The temperature wouldn't be stable and the huge flow of air would potentially interfere with the field of play."So engineers at Sheffield University's Energy 2050 institute started to look at an old idea - capturing air via wind towers, passing it over pipes of cold water in underground chambers in central locations and then pumping it out to cool groups of buildings.
Used in traditional architecture across the Middle East for centuries, the idea of passive cooling, on a district basis, is back in vogue as it is cheaper and greener than air conditioning."About 80 per cent of people in the UK set the air conditioning for 21 degrees but in hot countries it's more like 17 or 18 degrees.
Head coach Ady Pennock said: “If the trip to Qatar helps him then brilliant.“If we can get him back before the end of the season then that will be a big bonus.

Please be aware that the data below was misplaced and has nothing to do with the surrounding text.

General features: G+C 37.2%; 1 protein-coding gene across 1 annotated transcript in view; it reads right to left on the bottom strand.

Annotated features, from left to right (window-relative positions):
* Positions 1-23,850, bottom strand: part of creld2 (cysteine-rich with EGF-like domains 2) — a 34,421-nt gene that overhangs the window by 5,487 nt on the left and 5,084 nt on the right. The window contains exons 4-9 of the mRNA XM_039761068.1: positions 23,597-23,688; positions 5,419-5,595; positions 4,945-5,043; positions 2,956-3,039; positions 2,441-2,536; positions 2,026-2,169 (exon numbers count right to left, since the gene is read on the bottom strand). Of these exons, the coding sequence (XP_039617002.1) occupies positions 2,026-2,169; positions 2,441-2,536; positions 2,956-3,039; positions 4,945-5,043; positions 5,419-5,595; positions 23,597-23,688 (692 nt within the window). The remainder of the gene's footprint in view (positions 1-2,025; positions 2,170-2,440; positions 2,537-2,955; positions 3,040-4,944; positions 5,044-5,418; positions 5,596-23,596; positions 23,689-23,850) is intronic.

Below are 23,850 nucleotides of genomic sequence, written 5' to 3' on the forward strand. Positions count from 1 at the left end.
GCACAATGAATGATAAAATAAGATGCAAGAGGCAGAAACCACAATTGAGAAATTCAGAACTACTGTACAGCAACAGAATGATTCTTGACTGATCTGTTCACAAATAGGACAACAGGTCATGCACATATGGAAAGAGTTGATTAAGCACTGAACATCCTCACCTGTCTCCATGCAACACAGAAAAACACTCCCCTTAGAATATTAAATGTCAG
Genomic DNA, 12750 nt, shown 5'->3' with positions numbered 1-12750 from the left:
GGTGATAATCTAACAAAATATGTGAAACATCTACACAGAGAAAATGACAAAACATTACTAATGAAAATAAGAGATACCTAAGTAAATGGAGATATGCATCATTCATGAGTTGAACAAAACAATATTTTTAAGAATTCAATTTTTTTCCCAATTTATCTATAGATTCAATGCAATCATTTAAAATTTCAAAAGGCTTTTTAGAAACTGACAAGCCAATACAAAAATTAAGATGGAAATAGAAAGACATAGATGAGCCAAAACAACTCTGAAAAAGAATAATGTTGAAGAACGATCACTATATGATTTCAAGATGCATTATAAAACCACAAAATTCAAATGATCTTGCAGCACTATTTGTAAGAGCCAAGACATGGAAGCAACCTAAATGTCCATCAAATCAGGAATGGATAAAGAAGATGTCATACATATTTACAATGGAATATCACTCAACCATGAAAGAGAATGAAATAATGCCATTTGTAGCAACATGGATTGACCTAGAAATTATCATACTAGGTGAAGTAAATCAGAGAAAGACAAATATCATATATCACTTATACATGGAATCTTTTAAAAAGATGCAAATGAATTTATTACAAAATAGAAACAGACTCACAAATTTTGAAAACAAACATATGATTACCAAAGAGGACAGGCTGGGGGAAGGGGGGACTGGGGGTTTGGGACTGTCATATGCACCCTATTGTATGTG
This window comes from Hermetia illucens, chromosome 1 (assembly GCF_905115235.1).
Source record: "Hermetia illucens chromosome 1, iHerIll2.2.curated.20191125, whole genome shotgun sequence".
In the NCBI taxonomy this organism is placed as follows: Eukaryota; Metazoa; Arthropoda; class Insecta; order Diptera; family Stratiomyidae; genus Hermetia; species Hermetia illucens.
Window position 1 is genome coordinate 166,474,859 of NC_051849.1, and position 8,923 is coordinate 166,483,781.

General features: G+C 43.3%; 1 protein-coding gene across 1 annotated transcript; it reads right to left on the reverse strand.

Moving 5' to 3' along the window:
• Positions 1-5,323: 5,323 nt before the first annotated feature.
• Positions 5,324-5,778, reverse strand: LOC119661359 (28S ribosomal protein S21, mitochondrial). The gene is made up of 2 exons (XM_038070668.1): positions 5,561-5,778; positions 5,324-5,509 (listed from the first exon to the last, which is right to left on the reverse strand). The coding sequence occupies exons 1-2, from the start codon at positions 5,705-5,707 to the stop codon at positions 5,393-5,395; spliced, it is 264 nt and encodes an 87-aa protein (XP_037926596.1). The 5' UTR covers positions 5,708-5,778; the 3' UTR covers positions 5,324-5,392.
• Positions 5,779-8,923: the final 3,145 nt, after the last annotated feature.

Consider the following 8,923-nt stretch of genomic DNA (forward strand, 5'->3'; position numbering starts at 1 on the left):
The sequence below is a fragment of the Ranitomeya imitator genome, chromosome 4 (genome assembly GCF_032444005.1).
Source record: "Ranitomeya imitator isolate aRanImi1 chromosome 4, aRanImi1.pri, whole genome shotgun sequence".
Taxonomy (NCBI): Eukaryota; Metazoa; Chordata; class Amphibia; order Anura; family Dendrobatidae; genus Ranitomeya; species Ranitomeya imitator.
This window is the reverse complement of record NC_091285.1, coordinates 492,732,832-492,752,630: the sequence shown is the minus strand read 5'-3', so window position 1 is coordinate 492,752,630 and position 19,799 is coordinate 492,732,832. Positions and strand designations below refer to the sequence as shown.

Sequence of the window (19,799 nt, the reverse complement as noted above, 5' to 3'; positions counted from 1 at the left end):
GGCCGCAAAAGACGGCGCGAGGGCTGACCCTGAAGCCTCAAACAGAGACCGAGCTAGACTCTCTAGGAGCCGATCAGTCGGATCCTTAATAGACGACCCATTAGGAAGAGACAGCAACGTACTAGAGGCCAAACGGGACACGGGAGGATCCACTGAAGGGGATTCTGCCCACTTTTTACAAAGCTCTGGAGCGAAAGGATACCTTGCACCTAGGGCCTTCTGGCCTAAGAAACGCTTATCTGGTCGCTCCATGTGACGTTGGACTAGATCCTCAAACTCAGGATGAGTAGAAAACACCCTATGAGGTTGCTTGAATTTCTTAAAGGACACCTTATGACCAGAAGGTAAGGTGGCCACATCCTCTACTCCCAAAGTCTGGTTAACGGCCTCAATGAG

The original 1839 house was renovated and a new gate lodge and estate office with staff accommodation was built and there is also a farmhouse with development potential.Terms of Comments We do not actively moderate, monitor or edit contributions to the reader comments but we may intervene and take such action as we think necessary, please click here for our house rules.If you have any concerns over the contents on our site, please either register those concerns using the report abuse button, contact us here, email [email protected] or call 01634 227989.And we think we can halve the total energy consumption."The first venue with this system is the Khalifa International Stadium, which was built in 1976 but reopened last month after extensive refurbishment and is set to host the World Athletics Championships in 2019 and World Cup games in 2022.Hughes said the project started before the 2022 World Cup was moved to the winter and could have delivered acceptable temperatures in venues even in June and July, although doing it in December is much easier.